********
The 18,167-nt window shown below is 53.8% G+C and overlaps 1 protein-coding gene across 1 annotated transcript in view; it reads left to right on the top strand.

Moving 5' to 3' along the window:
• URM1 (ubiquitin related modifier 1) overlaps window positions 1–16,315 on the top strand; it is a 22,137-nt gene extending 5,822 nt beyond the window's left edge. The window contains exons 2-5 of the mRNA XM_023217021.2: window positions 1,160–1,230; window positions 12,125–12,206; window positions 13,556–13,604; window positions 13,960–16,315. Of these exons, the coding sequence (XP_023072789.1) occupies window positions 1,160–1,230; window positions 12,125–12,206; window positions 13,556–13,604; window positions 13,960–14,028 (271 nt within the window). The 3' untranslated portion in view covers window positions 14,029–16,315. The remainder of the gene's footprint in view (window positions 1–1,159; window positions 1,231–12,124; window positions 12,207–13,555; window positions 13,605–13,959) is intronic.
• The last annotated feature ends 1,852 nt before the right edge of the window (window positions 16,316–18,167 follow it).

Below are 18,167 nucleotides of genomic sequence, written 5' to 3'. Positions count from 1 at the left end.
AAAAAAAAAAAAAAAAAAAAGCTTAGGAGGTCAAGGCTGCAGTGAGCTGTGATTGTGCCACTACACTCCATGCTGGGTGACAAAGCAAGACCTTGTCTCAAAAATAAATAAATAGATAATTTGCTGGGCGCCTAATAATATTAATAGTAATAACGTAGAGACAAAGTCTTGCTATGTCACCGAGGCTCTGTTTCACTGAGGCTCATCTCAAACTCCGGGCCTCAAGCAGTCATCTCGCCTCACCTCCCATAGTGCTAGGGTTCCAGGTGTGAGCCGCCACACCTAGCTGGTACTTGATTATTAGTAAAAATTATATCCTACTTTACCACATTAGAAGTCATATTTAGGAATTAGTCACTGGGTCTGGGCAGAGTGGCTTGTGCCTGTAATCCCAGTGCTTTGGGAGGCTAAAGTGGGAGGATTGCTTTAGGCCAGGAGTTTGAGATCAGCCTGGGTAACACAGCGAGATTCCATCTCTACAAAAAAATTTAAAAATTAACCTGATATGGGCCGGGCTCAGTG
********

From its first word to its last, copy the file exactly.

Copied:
The 18,167-nt window shown below is 53.8% G+C and overlaps 1 protein-coding gene across 1 annotated transcript in view; it reads left to right on the top strand.

Moving 5' to 3' along the window:
• URM1 (ubiquitin related modifier 1) overlaps window positions 1–16,315 on the top strand; it is a 22,137-nt gene extending 5,822 nt beyond the window's left edge. The window contains exons 2-5 of the mRNA XM_023217021.2: window positions 1,160–1,230; window positions 12,125–12,206; window positions 13,556–13,604; window positions 13,960–16,315. Of these exons, the coding sequence (XP_023072789.1) occupies window positions 1,160–1,230; window positions 12,125–12,206; window positions 13,556–13,604; window positions 13,960–14,028 (271 nt within the window). The 3' untranslated portion in view covers window positions 14,029–16,315. The remainder of the gene's footprint in view (window positions 1–1,159; window positions 1,231–12,124; window positions 12,207–13,555; window positions 13,605–13,959) is intronic.
• The last annotated feature ends 1,852 nt before the right edge of the window (window positions 16,316–18,167 follow it).

Below are 18,167 nucleotides of genomic sequence, written 5' to 3'. Positions count from 1 at the left end.
AAAAAAAAAAAAAAAAAAAAGCTTAGGAGGTCAAGGCTGCAGTGAGCTGTGATTGTGCCACTACACTCCATGCTGGGTGACAAAGCAAGACCTTGTCTCAAAAATAAATAAATAGATAATTTGCTGGGCGCCTAATAATATTAATAGTAATAACGTAGAGACAAAGTCTTGCTATGTCACCGAGGCTCTGTTTCACTGAGGCTCATCTCAAACTCCGGGCCTCAAGCAGTCATCTCGCCTCACCTCCCATAGTGCTAGGGTTCCAGGTGTGAGCCGCCACACCTAGCTGGTACTTGATTATTAGTAAAAATTATATCCTACTTTACCACATTAGAAGTCATATTTAGGAATTAGTCACTGGGTCTGGGCAGAGTGGCTTGTGCCTGTAATCCCAGTGCTTTGGGAGGCTAAAGTGGGAGGATTGCTTTAGGCCAGGAGTTTGAGATCAGCCTGGGTAACACAGCGAGATTCCATCTCTACAAAAAAATTTAAAAATTAACCTGATATGGGCCGGGCTCAGTG